- Media applications (hardware, software, on-premises, off-premises)
24/7 monitoring & service-aware monitoring
Now let’s see why monitoring and orchestration can no longer be handled independently of each other. In the past, monitoring was mainly about 24/7 static monitoring. The latter is still a good fit for those devices and resources that have no dependencies on any event or production. For example, this can be your PTP and master clock reference generator.
With service-aware monitoring, the monitoring of your resources follows the life cycle of your events dynamically. The conditions determining which parameters you want to monitor and which thresholds are important need to adapt to your service. A video server that is not used as part of an event will not play out any clip, so no alarm should be created when the server has no clip loaded and the network interface reports a 0 Mbps output. But once the video server is in use, you want to monitor if there is a clip playing, in line with what has been scheduled on your traffic system. You not only need to monitor that this server is actually playing, but also that the right format is used. It can cause a big problem when your video server accidentally creates a 10 Gbps UHD output instead of an HD stream with 1.5 Gbps only.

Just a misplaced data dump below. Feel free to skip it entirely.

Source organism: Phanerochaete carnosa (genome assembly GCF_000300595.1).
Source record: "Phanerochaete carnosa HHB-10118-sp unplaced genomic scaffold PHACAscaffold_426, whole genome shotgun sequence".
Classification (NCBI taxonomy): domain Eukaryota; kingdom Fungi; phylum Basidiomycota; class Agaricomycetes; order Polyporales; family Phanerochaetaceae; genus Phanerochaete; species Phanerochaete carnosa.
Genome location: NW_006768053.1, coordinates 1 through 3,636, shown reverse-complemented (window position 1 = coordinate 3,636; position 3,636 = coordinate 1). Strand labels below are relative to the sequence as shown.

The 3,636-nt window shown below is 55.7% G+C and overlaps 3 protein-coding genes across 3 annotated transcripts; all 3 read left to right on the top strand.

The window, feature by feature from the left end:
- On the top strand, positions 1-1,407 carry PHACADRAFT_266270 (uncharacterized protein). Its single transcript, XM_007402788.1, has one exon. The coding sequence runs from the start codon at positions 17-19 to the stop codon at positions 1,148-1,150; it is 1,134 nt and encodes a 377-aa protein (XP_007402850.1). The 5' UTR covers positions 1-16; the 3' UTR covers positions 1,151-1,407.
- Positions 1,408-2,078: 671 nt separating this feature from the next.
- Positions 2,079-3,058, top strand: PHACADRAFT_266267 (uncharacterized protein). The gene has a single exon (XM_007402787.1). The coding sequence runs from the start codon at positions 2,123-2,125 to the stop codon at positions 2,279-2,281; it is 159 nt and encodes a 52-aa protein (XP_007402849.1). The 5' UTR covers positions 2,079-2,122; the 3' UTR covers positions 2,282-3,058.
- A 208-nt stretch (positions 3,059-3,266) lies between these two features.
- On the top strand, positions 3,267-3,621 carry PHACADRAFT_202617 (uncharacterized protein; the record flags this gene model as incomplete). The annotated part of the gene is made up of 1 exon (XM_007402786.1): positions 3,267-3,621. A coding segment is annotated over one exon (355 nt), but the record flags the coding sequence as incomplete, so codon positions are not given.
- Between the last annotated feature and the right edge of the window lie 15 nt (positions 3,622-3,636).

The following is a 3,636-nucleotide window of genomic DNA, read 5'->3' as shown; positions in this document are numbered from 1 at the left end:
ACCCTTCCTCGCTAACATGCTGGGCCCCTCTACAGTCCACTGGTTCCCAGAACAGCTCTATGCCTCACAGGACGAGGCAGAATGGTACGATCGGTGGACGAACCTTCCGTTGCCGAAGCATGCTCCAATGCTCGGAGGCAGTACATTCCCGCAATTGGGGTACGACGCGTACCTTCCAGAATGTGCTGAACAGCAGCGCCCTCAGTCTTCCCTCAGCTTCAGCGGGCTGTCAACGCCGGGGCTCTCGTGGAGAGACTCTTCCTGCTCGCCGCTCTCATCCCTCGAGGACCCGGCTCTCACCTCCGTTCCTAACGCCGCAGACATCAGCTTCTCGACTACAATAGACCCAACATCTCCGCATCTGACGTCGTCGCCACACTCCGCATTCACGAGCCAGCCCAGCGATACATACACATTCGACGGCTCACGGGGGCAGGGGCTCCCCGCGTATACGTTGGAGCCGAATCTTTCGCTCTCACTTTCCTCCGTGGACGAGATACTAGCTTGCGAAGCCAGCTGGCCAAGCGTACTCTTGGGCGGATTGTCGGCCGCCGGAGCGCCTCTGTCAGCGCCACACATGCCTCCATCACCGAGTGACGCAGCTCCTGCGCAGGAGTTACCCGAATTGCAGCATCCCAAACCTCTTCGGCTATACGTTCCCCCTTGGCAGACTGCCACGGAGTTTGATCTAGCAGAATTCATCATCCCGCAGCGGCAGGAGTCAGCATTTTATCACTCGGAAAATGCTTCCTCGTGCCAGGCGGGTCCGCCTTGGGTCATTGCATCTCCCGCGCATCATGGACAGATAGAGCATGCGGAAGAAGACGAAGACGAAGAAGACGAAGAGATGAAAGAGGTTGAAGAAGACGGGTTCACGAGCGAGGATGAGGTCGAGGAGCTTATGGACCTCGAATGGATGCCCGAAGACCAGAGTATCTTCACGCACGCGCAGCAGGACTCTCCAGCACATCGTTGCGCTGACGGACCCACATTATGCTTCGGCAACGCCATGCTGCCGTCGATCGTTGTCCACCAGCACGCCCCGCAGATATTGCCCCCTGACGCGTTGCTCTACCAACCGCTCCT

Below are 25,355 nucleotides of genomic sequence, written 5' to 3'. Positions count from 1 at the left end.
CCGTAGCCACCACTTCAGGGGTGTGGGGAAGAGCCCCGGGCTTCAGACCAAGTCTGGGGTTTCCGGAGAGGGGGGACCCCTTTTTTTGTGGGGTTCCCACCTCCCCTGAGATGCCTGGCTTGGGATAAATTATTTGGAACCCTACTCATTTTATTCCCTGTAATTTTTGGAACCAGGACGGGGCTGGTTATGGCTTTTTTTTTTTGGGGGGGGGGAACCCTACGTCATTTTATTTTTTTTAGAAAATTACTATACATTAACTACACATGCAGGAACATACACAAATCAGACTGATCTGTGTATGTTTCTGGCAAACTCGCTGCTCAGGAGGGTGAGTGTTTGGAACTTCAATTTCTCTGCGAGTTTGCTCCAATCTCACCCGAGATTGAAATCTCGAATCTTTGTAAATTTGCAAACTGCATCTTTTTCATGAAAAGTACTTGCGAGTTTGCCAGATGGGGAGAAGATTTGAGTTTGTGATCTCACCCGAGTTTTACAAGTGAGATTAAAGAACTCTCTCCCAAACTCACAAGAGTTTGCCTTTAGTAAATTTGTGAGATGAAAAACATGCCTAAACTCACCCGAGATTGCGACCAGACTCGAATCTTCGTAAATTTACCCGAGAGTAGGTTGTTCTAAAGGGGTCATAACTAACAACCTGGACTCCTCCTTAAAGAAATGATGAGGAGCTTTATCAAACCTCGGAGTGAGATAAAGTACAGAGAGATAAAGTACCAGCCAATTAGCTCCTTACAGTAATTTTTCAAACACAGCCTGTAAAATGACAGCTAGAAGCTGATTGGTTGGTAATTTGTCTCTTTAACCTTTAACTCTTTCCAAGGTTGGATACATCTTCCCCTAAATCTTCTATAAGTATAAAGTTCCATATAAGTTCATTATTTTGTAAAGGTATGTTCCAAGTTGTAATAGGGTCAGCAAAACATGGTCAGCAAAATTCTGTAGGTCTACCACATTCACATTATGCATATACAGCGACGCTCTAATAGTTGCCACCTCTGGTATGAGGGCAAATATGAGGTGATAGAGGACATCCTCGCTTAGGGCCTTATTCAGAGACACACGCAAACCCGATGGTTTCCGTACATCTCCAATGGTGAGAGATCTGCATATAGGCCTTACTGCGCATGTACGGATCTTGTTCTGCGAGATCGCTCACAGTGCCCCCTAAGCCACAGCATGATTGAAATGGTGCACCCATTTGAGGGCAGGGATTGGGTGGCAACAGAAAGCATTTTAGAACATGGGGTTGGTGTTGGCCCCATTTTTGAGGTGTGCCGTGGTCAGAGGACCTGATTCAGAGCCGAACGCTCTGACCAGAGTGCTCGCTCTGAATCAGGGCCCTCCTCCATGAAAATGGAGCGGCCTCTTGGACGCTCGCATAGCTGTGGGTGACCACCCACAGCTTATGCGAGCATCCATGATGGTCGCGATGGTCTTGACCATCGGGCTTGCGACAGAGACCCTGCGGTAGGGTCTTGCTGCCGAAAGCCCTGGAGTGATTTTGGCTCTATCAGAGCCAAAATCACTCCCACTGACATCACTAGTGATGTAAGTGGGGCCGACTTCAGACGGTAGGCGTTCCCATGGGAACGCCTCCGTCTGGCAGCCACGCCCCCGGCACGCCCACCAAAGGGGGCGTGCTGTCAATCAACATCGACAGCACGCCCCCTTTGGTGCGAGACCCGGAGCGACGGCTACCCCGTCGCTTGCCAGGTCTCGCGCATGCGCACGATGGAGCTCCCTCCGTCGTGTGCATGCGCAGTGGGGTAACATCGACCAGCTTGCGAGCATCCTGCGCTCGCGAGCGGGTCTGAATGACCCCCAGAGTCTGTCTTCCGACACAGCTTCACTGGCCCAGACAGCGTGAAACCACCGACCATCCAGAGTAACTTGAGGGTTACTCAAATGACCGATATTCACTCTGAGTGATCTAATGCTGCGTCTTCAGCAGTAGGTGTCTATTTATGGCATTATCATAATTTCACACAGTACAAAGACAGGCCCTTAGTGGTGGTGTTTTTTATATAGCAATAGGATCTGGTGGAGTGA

Also, in the event something does go wrong, you want your monitoring system to be able to tell you exactly what the impact will be. Your monitoring system thus needs to have exact topology and service information: which underlying hardware and processes support which top-level services? Which services are affected if this one server goes down? Which processes have priority to be restarted on a spare server? When things get heated, you need to have all this information instantly, so you don’t have to go manually diagnose all of this before you can take action. This is why you need monitoring at the service level as well as at the element level.